Mesothelioma is a rare form of cancer in which malignant (cancerous) cells are located in the mesothelium, a protective layer that covers most of the body’s internal organs.
How many cases of Mesothelioma are diagnosed annually?
Over 2,000 new cases of Mesothelioma are diagnosed annually in the United States.
What are the common risk factors for Mesothelioma?
Working with or around asbestos is a major risk factor for Mesothelioma. Since the 1930s, millions of workers have been unknowingly exposed to asbestos fibers and dust. A heightened risk of developing Mesothelioma occurs in those working directly with asbestos in such occupations as shipyard workers, construction workers, mechanics, tradesmen/union employees, enlisted/service men, HVAC workers, and countless other workers.
In addition, secondary/household exposure to asbestos can equally lead to a diagnosis of Mesothelioma. The risk may be the consequence of exposure to asbestos dust and fibers brought home on the clothing and body of asbestos workers.
Both men and women can be diagnosed with Mesothelioma, although a greater percentage of men seem to be diagnosed each year.
What are the symptoms leading up to a diagnosis of Mesothelioma?
Typically, symptoms of Mesothelioma do not appear until 20 or more years after exposure to asbestos. Common initial symptoms of Mesothelioma are specific to the type of Mesothelioma.
- Pleural Mesothelioma – shortness of breath, pain or discomfort in the chest and weight loss. These symptoms may be the result of fluid retention/accumulation in the pleura, lining that surrounds the lungs and lines the wall of the chest cavity.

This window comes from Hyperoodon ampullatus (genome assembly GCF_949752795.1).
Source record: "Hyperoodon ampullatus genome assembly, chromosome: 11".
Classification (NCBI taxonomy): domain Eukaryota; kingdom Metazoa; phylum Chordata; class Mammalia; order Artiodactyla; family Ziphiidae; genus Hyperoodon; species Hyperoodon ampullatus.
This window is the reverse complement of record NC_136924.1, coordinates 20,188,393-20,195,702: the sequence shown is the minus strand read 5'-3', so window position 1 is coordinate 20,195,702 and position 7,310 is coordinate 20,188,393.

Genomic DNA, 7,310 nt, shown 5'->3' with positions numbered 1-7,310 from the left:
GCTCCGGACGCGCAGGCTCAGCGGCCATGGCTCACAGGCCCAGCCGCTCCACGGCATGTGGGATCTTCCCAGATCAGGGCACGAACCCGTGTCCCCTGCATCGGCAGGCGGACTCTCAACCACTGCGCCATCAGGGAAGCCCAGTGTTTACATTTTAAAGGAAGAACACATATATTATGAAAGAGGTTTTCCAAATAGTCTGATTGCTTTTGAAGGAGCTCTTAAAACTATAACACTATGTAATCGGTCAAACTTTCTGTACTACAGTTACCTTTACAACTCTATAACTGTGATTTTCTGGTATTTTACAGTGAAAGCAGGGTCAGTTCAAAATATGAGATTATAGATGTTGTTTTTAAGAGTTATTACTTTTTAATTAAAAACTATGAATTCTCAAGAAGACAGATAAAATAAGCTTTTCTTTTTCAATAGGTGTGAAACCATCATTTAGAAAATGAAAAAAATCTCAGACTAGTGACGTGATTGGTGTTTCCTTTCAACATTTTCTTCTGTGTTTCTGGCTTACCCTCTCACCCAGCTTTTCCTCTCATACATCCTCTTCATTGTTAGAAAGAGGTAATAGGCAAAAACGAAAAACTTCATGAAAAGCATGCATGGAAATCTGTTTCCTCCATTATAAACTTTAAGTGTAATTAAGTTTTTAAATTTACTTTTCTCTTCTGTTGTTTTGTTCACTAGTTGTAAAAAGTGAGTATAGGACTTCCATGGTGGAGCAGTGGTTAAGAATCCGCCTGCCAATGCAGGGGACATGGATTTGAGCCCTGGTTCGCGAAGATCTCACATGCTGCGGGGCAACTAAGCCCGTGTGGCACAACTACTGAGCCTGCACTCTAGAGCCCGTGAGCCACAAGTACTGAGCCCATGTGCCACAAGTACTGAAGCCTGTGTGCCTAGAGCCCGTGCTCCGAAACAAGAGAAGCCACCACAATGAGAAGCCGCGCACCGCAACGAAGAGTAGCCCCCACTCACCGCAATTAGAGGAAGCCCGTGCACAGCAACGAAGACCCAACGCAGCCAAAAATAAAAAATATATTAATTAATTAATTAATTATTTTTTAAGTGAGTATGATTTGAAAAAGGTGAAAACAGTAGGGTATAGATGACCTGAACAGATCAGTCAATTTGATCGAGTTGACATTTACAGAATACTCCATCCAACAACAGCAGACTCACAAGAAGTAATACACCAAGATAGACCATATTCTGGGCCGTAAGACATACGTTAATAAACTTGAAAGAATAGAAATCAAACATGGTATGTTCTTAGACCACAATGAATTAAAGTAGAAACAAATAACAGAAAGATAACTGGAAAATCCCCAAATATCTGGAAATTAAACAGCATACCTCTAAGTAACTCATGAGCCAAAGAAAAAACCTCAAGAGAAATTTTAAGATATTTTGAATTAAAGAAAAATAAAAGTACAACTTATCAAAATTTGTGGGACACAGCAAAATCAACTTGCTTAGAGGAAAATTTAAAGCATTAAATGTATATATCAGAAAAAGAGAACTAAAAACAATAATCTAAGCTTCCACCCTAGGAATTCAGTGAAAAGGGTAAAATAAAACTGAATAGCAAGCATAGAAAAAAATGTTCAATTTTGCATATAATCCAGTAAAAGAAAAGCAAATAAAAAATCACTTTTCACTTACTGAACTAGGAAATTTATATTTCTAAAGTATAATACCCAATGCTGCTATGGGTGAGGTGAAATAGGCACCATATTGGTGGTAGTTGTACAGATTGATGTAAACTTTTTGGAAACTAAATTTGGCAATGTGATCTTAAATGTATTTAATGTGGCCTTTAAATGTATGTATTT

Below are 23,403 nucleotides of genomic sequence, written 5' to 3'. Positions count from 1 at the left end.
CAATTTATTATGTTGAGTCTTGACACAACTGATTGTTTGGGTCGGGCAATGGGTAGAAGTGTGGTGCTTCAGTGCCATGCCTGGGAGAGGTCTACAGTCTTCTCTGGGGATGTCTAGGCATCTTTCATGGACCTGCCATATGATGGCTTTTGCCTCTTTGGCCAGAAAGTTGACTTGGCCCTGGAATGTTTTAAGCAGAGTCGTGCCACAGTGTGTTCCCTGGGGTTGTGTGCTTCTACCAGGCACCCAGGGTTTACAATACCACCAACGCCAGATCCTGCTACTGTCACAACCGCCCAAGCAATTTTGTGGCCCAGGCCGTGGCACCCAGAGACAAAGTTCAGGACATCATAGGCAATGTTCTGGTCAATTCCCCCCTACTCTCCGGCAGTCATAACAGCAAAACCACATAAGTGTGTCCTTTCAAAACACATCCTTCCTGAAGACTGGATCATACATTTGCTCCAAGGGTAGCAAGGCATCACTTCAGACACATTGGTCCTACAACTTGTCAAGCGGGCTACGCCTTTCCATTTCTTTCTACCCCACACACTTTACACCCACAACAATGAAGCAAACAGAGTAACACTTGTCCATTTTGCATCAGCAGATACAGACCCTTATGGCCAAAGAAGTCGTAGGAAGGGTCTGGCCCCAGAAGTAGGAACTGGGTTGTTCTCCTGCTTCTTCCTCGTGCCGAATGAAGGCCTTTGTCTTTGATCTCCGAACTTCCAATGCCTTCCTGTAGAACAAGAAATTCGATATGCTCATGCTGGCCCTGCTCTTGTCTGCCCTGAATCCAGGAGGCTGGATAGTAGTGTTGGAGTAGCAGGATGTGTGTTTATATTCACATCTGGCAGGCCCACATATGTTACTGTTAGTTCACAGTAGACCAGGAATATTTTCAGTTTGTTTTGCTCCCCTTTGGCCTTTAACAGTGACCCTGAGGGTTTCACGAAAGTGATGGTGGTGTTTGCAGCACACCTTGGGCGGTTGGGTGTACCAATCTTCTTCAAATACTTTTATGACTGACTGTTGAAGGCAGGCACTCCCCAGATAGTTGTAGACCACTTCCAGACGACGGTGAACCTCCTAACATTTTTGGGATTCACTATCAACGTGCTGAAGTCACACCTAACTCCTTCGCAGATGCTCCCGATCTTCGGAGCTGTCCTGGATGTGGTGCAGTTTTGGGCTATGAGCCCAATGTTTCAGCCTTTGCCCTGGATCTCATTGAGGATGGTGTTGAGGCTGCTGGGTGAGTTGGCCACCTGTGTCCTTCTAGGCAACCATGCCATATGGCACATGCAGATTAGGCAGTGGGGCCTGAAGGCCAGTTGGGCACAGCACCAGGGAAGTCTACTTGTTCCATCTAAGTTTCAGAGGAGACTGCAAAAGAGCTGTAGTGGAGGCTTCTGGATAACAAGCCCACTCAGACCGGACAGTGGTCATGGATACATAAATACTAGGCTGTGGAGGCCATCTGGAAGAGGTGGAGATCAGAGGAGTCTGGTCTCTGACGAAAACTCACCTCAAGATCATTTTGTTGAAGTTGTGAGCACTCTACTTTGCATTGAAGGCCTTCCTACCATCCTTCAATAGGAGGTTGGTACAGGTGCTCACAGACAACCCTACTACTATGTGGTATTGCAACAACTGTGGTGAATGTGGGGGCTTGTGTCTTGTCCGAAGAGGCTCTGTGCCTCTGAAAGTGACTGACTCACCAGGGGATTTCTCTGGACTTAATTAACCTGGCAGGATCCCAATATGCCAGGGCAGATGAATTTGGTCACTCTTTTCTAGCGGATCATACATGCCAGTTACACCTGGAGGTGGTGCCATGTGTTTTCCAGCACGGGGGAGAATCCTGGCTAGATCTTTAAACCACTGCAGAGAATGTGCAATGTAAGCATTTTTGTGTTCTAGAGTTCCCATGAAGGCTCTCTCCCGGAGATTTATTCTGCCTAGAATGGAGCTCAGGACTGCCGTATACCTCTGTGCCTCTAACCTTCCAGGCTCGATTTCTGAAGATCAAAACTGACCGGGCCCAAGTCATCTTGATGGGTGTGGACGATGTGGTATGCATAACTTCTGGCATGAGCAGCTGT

- Peritoneal Mesothelioma – weight loss and abdominal pain, discomfort, or swelling. These symptoms may be the result of fluid retention/accumulation in the abdomen. Other common symptoms may include bowel obstruction, blood clotting and fever.
If diagnosed with Mesothelioma, what treatments are available?
Mesothelioma is very difficult to diagnose because the symptoms associated with the disease are similar to those of many other afflictions. Treating doctors will typically review a patient’s medical and employment history, noting any history of asbestos exposure. Diagnosis may then begin with one or more of the following:
- a complete physical examination,
- X-rays of the chest or abdomen,
- pulmonary function tests, and/or
- CT (or CAT) scan or MRI.
Treatment for Mesothelioma depends upon the location of the malignant cancer, the stage of the illness, and the patient’s age and general health. Standard treatment options include surgery, chemotherapy, and radiation therapy. At times, treatment options may be combined to maximize results.